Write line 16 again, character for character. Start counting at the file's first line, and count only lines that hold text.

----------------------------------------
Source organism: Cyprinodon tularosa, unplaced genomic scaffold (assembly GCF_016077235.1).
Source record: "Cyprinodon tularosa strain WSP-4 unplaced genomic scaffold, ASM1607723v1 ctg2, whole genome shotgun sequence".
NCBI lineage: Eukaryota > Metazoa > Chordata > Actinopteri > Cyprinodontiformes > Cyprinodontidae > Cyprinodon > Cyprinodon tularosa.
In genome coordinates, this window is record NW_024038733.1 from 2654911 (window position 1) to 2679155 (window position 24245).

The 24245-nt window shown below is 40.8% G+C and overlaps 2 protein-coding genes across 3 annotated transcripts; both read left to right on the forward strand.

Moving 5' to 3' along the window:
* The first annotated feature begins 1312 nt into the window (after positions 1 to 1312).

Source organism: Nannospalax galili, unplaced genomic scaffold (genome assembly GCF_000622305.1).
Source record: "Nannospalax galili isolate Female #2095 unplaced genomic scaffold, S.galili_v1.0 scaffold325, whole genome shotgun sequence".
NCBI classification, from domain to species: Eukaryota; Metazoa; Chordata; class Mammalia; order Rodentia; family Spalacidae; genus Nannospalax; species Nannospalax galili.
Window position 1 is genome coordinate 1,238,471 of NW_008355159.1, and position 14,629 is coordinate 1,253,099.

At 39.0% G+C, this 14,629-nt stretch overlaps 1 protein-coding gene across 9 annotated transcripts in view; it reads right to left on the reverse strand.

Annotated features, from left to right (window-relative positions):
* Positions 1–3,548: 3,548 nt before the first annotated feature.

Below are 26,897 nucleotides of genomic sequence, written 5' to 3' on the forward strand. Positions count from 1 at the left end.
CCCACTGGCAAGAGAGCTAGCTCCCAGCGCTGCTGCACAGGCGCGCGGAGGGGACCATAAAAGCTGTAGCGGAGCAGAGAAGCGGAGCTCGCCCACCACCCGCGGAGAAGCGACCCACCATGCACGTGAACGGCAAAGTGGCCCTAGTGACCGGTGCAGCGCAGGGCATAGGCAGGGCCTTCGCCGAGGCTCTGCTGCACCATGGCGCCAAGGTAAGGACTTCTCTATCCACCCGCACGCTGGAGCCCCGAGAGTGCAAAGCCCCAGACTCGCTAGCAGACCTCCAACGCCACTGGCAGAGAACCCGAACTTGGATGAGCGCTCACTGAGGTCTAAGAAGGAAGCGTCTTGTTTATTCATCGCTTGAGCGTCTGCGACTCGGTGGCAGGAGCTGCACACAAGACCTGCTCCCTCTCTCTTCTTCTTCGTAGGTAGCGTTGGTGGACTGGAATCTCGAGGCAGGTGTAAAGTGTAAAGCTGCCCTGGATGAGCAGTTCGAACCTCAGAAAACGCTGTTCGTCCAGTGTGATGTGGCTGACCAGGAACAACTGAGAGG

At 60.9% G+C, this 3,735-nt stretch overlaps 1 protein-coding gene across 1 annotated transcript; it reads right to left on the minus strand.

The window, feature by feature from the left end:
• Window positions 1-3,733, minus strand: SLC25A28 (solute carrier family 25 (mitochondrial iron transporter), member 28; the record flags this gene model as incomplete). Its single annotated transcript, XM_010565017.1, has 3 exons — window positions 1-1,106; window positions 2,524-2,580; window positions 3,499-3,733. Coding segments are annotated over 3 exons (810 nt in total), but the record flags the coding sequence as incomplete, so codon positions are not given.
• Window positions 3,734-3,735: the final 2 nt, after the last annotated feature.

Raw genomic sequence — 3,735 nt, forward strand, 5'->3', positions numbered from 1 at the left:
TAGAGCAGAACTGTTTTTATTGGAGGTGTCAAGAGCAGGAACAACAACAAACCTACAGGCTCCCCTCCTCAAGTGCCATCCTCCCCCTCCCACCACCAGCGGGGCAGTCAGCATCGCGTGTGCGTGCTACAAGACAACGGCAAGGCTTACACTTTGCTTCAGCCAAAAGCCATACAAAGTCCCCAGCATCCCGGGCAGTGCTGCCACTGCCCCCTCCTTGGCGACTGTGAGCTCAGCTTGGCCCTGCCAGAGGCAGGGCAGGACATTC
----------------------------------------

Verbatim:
CCCACTGGCAAGAGAGCTAGCTCCCAGCGCTGCTGCACAGGCGCGCGGAGGGGACCATAAAAGCTGTAGCGGAGCAGAGAAGCGGAGCTCGCCCACCACCCGCGGAGAAGCGACCCACCATGCACGTGAACGGCAAAGTGGCCCTAGTGACCGGTGCAGCGCAGGGCATAGGCAGGGCCTTCGCCGAGGCTCTGCTGCACCATGGCGCCAAGGTAAGGACTTCTCTATCCACCCGCACGCTGGAGCCCCGAGAGTGCAAAGCCCCAGACTCGCTAGCAGACCTCCAACGCCACTGGCAGAGAACCCGAACTTGGATGAGCGCTCACTGAGGTCTAAGAAGGAAGCGTCTTGTTTATTCATCGCTTGAGCGTCTGCGACTCGGTGGCAGGAGCTGCACACAAGACCTGCTCCCTCTCTCTTCTTCTTCGTAGGTAGCGTTGGTGGACTGGAATCTCGAGGCAGGTGTAAAGTGTAAAGCTGCCCTGGATGAGCAGTTCGAACCTCAGAAAACGCTGTTCGTCCAGTGTGATGTGGCTGACCAGGAACAACTGAGAGG